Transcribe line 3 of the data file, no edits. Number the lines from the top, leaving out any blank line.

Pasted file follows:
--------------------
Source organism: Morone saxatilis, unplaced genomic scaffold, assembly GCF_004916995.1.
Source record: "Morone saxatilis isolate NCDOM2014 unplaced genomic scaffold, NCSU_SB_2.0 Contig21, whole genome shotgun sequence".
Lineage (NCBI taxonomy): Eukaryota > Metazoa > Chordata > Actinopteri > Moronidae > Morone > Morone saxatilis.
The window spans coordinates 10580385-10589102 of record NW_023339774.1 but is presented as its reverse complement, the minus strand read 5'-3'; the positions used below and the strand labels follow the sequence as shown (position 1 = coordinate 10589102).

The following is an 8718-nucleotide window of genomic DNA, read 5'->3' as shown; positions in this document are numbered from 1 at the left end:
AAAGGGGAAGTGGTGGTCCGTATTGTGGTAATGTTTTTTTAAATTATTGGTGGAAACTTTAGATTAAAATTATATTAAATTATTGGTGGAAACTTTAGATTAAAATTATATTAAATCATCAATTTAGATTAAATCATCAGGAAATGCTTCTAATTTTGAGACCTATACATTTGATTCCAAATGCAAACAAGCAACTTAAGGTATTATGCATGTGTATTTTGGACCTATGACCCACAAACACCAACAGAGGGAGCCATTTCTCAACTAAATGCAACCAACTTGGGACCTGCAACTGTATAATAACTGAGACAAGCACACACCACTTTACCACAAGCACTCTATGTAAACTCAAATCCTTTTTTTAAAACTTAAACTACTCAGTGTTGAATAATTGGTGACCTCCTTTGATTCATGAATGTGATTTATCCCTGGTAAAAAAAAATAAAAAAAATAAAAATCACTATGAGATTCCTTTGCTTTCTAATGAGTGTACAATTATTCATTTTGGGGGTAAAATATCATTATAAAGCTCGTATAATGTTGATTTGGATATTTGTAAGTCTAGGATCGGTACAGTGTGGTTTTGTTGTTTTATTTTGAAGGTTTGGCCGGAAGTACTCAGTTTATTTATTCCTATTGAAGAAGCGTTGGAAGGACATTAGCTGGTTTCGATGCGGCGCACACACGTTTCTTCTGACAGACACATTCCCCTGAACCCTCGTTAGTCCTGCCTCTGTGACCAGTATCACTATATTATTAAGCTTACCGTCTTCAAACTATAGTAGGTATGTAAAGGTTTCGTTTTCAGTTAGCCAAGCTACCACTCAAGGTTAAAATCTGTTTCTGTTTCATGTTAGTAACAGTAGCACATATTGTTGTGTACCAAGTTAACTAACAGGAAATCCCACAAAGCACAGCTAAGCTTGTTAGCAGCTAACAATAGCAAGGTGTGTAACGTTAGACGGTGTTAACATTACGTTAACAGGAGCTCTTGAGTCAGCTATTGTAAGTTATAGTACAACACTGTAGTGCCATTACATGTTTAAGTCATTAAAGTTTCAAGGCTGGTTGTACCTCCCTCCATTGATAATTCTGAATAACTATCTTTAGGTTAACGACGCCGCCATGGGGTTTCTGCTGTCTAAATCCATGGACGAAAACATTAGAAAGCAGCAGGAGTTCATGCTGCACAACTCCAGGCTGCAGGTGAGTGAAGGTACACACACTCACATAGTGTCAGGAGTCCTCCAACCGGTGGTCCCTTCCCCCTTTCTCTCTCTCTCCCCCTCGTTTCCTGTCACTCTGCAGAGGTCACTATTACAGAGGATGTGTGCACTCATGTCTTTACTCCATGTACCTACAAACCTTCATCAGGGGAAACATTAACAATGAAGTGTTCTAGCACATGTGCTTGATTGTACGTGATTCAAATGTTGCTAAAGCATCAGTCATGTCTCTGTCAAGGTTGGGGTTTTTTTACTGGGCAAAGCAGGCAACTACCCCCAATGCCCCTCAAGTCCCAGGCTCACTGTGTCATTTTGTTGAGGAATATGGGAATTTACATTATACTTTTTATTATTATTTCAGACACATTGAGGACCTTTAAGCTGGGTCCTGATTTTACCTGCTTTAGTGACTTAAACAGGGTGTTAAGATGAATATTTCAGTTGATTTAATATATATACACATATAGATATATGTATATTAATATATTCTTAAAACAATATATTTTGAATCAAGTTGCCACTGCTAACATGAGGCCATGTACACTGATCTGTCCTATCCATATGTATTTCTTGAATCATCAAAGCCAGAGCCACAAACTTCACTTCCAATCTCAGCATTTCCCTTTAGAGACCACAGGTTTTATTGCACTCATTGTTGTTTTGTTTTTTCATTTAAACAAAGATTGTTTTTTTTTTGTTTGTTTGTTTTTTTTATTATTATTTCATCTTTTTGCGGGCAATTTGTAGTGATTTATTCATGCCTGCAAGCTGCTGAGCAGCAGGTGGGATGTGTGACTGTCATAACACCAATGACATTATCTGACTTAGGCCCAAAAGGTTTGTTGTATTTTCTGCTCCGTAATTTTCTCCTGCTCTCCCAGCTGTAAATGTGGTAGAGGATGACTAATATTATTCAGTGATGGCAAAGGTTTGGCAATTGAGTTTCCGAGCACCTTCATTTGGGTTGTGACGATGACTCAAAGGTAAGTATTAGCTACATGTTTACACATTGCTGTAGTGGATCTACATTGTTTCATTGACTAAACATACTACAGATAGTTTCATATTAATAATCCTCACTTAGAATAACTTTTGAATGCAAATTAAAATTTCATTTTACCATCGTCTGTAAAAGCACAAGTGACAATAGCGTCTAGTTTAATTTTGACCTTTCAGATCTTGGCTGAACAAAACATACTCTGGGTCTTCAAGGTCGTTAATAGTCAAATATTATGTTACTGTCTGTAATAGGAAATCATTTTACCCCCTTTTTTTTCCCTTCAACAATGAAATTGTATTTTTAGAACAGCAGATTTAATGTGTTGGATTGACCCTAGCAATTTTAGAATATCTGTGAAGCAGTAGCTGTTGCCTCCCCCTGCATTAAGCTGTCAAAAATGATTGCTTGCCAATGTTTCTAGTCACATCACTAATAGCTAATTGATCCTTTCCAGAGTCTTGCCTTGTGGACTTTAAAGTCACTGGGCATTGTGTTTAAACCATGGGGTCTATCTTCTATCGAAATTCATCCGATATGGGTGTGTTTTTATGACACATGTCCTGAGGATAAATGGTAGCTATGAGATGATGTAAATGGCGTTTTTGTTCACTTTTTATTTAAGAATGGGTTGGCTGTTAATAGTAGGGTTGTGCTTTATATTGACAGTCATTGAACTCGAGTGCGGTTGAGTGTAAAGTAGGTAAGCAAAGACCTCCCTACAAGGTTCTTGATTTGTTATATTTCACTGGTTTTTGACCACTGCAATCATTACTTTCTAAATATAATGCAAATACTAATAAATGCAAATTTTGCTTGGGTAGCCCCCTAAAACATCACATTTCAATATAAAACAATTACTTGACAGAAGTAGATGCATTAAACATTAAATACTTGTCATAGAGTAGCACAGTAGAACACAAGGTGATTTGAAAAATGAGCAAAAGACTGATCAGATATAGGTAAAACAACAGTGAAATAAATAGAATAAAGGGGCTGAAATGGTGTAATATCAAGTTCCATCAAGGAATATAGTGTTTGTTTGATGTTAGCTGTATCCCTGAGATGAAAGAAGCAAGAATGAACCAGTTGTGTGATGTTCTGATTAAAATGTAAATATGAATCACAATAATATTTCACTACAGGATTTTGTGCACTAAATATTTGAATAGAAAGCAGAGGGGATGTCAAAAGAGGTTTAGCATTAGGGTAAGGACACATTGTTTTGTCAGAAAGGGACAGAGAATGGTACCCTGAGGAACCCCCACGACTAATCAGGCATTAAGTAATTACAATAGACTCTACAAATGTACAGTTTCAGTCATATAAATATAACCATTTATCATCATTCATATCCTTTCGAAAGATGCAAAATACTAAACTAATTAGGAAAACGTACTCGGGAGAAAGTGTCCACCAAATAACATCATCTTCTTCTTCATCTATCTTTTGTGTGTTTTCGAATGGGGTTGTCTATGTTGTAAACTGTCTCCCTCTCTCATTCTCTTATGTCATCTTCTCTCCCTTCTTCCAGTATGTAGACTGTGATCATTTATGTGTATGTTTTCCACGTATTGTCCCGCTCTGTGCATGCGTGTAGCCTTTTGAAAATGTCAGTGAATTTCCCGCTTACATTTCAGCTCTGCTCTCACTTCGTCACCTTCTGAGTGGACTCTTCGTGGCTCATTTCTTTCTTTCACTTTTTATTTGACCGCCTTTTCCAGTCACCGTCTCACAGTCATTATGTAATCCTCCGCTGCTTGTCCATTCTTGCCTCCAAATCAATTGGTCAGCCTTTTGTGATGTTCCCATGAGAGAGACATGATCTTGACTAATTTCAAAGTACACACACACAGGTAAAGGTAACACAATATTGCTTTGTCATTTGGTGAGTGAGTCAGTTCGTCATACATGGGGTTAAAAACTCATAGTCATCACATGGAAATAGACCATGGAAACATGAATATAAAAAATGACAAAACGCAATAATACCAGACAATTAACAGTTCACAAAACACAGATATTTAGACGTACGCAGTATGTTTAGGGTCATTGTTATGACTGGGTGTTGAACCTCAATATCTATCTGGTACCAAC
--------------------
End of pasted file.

Lineage (NCBI taxonomy): Eukaryota > Metazoa > Chordata > Actinopteri > Moronidae > Morone > Morone saxatilis.